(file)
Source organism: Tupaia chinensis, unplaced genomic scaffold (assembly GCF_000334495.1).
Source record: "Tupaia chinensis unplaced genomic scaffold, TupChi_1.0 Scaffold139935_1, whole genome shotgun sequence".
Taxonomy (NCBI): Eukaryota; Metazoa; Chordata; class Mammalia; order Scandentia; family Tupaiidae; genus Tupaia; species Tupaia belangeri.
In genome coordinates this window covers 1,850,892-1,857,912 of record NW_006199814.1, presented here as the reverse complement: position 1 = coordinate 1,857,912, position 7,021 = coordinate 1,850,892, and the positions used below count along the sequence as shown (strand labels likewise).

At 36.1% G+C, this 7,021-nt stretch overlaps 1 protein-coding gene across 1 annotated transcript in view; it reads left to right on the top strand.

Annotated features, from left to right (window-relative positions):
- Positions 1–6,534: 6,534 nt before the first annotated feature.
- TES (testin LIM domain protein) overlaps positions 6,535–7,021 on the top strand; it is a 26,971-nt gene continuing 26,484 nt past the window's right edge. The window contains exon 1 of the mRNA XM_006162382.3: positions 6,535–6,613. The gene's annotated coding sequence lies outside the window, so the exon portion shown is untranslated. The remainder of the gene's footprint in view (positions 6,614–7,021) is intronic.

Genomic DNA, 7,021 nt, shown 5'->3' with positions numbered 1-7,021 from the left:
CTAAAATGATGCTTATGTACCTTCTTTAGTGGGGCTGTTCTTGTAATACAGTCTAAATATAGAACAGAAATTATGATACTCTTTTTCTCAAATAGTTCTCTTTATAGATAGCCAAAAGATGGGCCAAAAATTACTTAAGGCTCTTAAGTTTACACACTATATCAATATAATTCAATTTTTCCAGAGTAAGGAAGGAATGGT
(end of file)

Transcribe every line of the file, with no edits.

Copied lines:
Source organism: Tupaia chinensis, unplaced genomic scaffold (assembly GCF_000334495.1).
Source record: "Tupaia chinensis unplaced genomic scaffold, TupChi_1.0 Scaffold139935_1, whole genome shotgun sequence".
Taxonomy (NCBI): Eukaryota; Metazoa; Chordata; class Mammalia; order Scandentia; family Tupaiidae; genus Tupaia; species Tupaia belangeri.
In genome coordinates this window covers 1,850,892-1,857,912 of record NW_006199814.1, presented here as the reverse complement: position 1 = coordinate 1,857,912, position 7,021 = coordinate 1,850,892, and the positions used below count along the sequence as shown (strand labels likewise).

At 36.1% G+C, this 7,021-nt stretch overlaps 1 protein-coding gene across 1 annotated transcript in view; it reads left to right on the top strand.

Annotated features, from left to right (window-relative positions):
- Positions 1–6,534: 6,534 nt before the first annotated feature.
- TES (testin LIM domain protein) overlaps positions 6,535–7,021 on the top strand; it is a 26,971-nt gene continuing 26,484 nt past the window's right edge. The window contains exon 1 of the mRNA XM_006162382.3: positions 6,535–6,613. The gene's annotated coding sequence lies outside the window, so the exon portion shown is untranslated. The remainder of the gene's footprint in view (positions 6,614–7,021) is intronic.

Genomic DNA, 7,021 nt, shown 5'->3' with positions numbered 1-7,021 from the left:
CTAAAATGATGCTTATGTACCTTCTTTAGTGGGGCTGTTCTTGTAATACAGTCTAAATATAGAACAGAAATTATGATACTCTTTTTCTCAAATAGTTCTCTTTATAGATAGCCAAAAGATGGGCCAAAAATTACTTAAGGCTCTTAAGTTTACACACTATATCAATATAATTCAATTTTTCCAGAGTAAGGAAGGAATGGT